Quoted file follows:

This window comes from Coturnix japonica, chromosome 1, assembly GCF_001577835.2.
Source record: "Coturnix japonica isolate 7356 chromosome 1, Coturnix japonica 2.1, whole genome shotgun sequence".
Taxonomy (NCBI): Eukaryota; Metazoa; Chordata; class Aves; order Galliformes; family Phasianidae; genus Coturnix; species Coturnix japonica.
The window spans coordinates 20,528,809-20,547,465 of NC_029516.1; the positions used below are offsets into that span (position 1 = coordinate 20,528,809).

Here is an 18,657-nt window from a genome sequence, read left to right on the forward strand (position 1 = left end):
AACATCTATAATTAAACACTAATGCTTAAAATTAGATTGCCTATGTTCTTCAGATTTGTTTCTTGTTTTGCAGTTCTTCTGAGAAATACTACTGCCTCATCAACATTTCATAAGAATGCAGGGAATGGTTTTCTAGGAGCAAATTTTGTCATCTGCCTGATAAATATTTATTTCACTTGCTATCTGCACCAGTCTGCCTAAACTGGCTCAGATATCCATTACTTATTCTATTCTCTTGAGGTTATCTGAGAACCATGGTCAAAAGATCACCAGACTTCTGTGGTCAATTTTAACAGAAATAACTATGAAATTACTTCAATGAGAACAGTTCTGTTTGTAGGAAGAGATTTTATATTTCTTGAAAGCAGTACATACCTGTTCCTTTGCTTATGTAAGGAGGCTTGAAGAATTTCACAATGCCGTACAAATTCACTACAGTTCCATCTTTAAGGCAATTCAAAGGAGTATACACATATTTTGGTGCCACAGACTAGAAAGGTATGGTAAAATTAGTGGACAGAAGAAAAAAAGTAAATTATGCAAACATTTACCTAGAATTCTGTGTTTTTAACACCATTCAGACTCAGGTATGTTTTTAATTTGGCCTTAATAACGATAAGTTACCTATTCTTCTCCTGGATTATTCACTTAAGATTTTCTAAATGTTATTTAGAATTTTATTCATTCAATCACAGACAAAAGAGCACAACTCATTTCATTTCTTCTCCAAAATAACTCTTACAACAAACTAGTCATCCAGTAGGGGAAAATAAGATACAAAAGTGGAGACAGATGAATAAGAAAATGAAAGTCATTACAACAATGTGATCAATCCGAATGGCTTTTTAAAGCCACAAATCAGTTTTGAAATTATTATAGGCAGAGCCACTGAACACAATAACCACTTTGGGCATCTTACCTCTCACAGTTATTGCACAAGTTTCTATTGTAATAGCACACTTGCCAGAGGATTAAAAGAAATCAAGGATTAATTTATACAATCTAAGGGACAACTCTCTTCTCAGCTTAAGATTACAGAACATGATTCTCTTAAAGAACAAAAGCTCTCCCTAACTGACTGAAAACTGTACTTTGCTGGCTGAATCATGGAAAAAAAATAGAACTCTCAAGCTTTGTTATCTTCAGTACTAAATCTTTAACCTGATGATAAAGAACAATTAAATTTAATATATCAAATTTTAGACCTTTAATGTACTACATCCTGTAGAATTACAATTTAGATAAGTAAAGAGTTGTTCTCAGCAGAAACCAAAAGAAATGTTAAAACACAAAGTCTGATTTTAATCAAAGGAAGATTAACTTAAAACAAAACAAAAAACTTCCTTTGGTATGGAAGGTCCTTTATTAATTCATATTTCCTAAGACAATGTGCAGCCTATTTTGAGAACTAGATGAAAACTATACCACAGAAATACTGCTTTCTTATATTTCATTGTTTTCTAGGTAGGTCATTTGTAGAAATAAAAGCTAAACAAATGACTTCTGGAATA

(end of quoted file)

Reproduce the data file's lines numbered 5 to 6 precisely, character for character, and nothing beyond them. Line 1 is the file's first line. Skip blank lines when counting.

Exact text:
Here is an 18,657-nt window from a genome sequence, read left to right on the forward strand (position 1 = left end):
AACATCTATAATTAAACACTAATGCTTAAAATTAGATTGCCTATGTTCTTCAGATTTGTTTCTTGTTTTGCAGTTCTTCTGAGAAATACTACTGCCTCATCAACATTTCATAAGAATGCAGGGAATGGTTTTCTAGGAGCAAATTTTGTCATCTGCCTGATAAATATTTATTTCACTTGCTATCTGCACCAGTCTGCCTAAACTGGCTCAGATATCCATTACTTATTCTATTCTCTTGAGGTTATCTGAGAACCATGGTCAAAAGATCACCAGACTTCTGTGGTCAATTTTAACAGAAATAACTATGAAATTACTTCAATGAGAACAGTTCTGTTTGTAGGAAGAGATTTTATATTTCTTGAAAGCAGTACATACCTGTTCCTTTGCTTATGTAAGGAGGCTTGAAGAATTTCACAATGCCGTACAAATTCACTACAGTTCCATCTTTAAGGCAATTCAAAGGAGTATACACATATTTTGGTGCCACAGACTAGAAAGGTATGGTAAAATTAGTGGACAGAAGAAAAAAAGTAAATTATGCAAACATTTACCTAGAATTCTGTGTTTTTAACACCATTCAGACTCAGGTATGTTTTTAATTTGGCCTTAATAACGATAAGTTACCTATTCTTCTCCTGGATTATTCACTTAAGATTTTCTAAATGTTATTTAGAATTTTATTCATTCAATCACAGACAAAAGAGCACAACTCATTTCATTTCTTCTCCAAAATAACTCTTACAACAAACTAGTCATCCAGTAGGGGAAAATAAGATACAAAAGTGGAGACAGATGAATAAGAAAATGAAAGTCATTACAACAATGTGATCAATCCGAATGGCTTTTTAAAGCCACAAATCAGTTTTGAAATTATTATAGGCAGAGCCACTGAACACAATAACCACTTTGGGCATCTTACCTCTCACAGTTATTGCACAAGTTTCTATTGTAATAGCACACTTGCCAGAGGATTAAAAGAAATCAAGGATTAATTTATACAATCTAAGGGACAACTCTCTTCTCAGCTTAAGATTACAGAACATGATTCTCTTAAAGAACAAAAGCTCTCCCTAACTGACTGAAAACTGTACTTTGCTGGCTGAATCATGGAAAAAAAATAGAACTCTCAAGCTTTGTTATCTTCAGTACTAAATCTTTAACCTGATGATAAAGAACAATTAAATTTAATATATCAAATTTTAGACCTTTAATGTACTACATCCTGTAGAATTACAATTTAGATAAGTAAAGAGTTGTTCTCAGCAGAAACCAAAAGAAATGTTAAAACACAAAGTCTGATTTTAATCAAAGGAAGATTAACTTAAAACAAAACAAAAAACTTCCTTTGGTATGGAAGGTCCTTTATTAATTCATATTTCCTAAGACAATGTGCAGCCTATTTTGAGAACTAGATGAAAACTATACCACAGAAATACTGCTTTCTTATATTTCATTGTTTTCTAGGTAGGTCATTTGTAGAAATAAAAGCTAAACAAATGACTTCTGGAATA